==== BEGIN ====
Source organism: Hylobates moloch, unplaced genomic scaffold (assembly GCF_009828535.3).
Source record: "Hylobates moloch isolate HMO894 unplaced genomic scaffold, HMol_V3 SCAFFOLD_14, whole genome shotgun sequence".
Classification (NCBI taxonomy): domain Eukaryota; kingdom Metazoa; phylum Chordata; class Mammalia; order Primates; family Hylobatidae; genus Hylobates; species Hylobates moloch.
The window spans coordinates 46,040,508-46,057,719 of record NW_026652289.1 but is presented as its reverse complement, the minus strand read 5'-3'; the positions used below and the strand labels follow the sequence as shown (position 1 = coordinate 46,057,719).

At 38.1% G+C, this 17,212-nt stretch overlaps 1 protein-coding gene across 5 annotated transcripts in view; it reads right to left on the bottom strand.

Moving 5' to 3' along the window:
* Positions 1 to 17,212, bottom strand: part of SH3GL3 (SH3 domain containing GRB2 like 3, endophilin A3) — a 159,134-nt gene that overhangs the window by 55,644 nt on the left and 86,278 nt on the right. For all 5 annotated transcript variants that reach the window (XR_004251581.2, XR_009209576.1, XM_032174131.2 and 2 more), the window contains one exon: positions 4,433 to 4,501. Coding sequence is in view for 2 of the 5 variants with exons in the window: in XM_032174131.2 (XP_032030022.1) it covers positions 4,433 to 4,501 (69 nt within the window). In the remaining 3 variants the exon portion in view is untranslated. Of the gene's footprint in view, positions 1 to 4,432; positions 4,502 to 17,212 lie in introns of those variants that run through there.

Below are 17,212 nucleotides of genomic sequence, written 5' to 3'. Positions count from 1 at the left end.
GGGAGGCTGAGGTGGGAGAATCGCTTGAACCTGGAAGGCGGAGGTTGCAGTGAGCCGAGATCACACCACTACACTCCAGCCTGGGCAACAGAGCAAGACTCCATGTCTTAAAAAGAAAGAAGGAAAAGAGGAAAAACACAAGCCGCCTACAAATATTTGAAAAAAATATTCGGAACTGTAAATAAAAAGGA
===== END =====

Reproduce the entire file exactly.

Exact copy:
Source organism: Hylobates moloch, unplaced genomic scaffold (assembly GCF_009828535.3).
Source record: "Hylobates moloch isolate HMO894 unplaced genomic scaffold, HMol_V3 SCAFFOLD_14, whole genome shotgun sequence".
Classification (NCBI taxonomy): domain Eukaryota; kingdom Metazoa; phylum Chordata; class Mammalia; order Primates; family Hylobatidae; genus Hylobates; species Hylobates moloch.
The window spans coordinates 46,040,508-46,057,719 of record NW_026652289.1 but is presented as its reverse complement, the minus strand read 5'-3'; the positions used below and the strand labels follow the sequence as shown (position 1 = coordinate 46,057,719).

At 38.1% G+C, this 17,212-nt stretch overlaps 1 protein-coding gene across 5 annotated transcripts in view; it reads right to left on the bottom strand.

Moving 5' to 3' along the window:
* Positions 1 to 17,212, bottom strand: part of SH3GL3 (SH3 domain containing GRB2 like 3, endophilin A3) — a 159,134-nt gene that overhangs the window by 55,644 nt on the left and 86,278 nt on the right. For all 5 annotated transcript variants that reach the window (XR_004251581.2, XR_009209576.1, XM_032174131.2 and 2 more), the window contains one exon: positions 4,433 to 4,501. Coding sequence is in view for 2 of the 5 variants with exons in the window: in XM_032174131.2 (XP_032030022.1) it covers positions 4,433 to 4,501 (69 nt within the window). In the remaining 3 variants the exon portion in view is untranslated. Of the gene's footprint in view, positions 1 to 4,432; positions 4,502 to 17,212 lie in introns of those variants that run through there.

Below are 17,212 nucleotides of genomic sequence, written 5' to 3'. Positions count from 1 at the left end.
GGGAGGCTGAGGTGGGAGAATCGCTTGAACCTGGAAGGCGGAGGTTGCAGTGAGCCGAGATCACACCACTACACTCCAGCCTGGGCAACAGAGCAAGACTCCATGTCTTAAAAAGAAAGAAGGAAAAGAGGAAAAACACAAGCCGCCTACAAATATTTGAAAAAAATATTCGGAACTGTAAATAAAAAGGA